Finally, in a moment of mounting frustration due to the circumstances, I collapsed on my bed in prayer asking God to just help us pay off the mortgage. It was in that moment of that prayer that I was inspired to donate any profit that we might get beyond the balance of the mortgage to the work of The Hands & Feet Project if God would connect us with a buyer.

Within one month of that prayer, after having already spent six months waiting on a substantive offer on the house and receiving nothing higher than 60% of what was owed, we closed on the sale of the house for a profit of $2,500. It was amazing!

But it was after following through with the donation of the profit from the house sale to The Hands & Feet Project that God worked through Mark Stuart, executive director of The Hands & Feet Project, to truly transform my journey and my Dad’s legacy by offering to name the kitchen in their new mission facility in Grand Goave, Haiti, after my dad. When I read the e-mail from Mark indicating his gratitude and intent to honor my Dad (though I’d made no request of him to do so in any way shape or form), I couldn’t help but to break down and cry with unbridled tears of joy and relief! The realization that the memory of my Dad — a man who never received the credit he was due as the hard working father, kind-hearted grandfather, and good neighbor that he was — would now be honored in a place where so much real and meaningful good is accomplished for those who most needed it on a daily basis relieved a tremendous amount of the grief that I’d been stumbling through in the wake of my Dad’s passing ten months earlier.

“Grandpa Rockwell’s Kitchen” is now the main kitchen in the Hands & Feet Project mission village on a mountain called Ikondo in Grand Goave, Haiti. Mark, my kids, my wife, and I decided on the “Grandpa Rockwell’s Kitchen” name as a nod to the role that he cherished most in his life as Grandpa to my son and daughter. It was a truly emotional and life-defining moment for me to be there in January 2014 during a week-long mission trip to receive the “Grandpa Rockwell’s Kitchen” — handmade by a local Haitian artist named Vaddy — that now hangs in the finished kitchen.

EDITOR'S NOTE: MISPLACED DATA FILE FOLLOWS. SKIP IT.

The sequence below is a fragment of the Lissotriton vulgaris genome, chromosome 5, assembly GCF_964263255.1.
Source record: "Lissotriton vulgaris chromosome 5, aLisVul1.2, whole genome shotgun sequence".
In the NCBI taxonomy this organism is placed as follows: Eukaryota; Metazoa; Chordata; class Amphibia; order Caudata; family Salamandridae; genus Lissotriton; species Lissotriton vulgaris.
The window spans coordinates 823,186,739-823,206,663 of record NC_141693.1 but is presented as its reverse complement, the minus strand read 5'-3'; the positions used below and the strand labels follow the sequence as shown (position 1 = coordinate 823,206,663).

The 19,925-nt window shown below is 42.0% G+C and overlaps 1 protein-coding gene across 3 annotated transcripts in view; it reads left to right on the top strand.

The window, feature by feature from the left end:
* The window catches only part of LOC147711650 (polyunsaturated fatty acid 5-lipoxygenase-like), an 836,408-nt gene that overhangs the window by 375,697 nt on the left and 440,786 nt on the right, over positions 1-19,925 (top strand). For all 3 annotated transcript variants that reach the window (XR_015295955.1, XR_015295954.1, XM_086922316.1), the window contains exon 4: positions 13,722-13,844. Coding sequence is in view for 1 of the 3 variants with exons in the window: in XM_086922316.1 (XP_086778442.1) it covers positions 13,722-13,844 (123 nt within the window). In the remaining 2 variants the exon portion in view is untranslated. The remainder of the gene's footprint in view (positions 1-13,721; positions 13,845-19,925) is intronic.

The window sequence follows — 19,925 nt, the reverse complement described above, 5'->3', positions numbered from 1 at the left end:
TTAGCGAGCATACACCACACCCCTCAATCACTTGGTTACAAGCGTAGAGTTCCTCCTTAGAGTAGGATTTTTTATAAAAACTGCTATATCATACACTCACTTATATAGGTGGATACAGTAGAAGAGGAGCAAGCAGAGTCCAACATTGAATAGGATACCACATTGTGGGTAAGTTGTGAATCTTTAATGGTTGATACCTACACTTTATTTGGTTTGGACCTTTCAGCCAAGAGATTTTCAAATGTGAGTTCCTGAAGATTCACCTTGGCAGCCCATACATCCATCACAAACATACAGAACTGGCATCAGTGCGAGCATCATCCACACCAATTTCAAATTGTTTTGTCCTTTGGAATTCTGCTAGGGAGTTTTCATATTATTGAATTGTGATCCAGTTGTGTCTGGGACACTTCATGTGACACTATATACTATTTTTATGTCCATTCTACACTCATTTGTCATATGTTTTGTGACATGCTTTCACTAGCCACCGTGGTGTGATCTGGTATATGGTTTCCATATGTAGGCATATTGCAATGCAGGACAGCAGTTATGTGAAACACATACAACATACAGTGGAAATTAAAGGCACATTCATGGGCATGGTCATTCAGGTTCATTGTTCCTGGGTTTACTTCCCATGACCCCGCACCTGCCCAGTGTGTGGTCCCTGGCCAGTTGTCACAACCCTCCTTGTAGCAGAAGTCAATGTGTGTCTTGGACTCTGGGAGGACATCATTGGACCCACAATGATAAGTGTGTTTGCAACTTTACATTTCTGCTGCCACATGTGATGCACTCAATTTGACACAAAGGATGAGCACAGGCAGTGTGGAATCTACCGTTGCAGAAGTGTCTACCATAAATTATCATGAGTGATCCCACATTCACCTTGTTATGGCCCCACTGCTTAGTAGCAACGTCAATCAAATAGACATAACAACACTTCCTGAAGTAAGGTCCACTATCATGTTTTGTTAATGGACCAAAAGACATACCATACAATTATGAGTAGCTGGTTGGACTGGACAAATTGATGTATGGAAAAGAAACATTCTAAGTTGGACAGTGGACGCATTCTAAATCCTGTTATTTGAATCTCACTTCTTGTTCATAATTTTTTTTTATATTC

But the dedication of the kitchen and the manner in which my Dad’s memory is now honored by The Hands & Feet Project in Haiti was just the beginning.

I will spend the third week in July serving with the Hands & Feet Project for a second time in Grand Goave, but this time will be leading a group of ten (including my wife and six others who’ve never been to Haiti before) and I’m looking forward to the time that we’ll be there like nothing else. I learned from my first trip, and over the course of my relationship with The Hands & Feet Project, just how much beauty and hope can exist in the face of extreme circumstances. The children of The Hands & Feet Project, and the Haitian people in general, have so much to offer the world and, even in the midst of such poverty, the beauty of the mountains and the beaches, and the taste of the fresh-picked mangoes and bananas, is unparalleled.

So, too, is God’s grace, amidst our daily struggles, if we step through the doors He opens for us.

To learn more about The Hands & Feet Project visit http://www.handsandfeetproject.org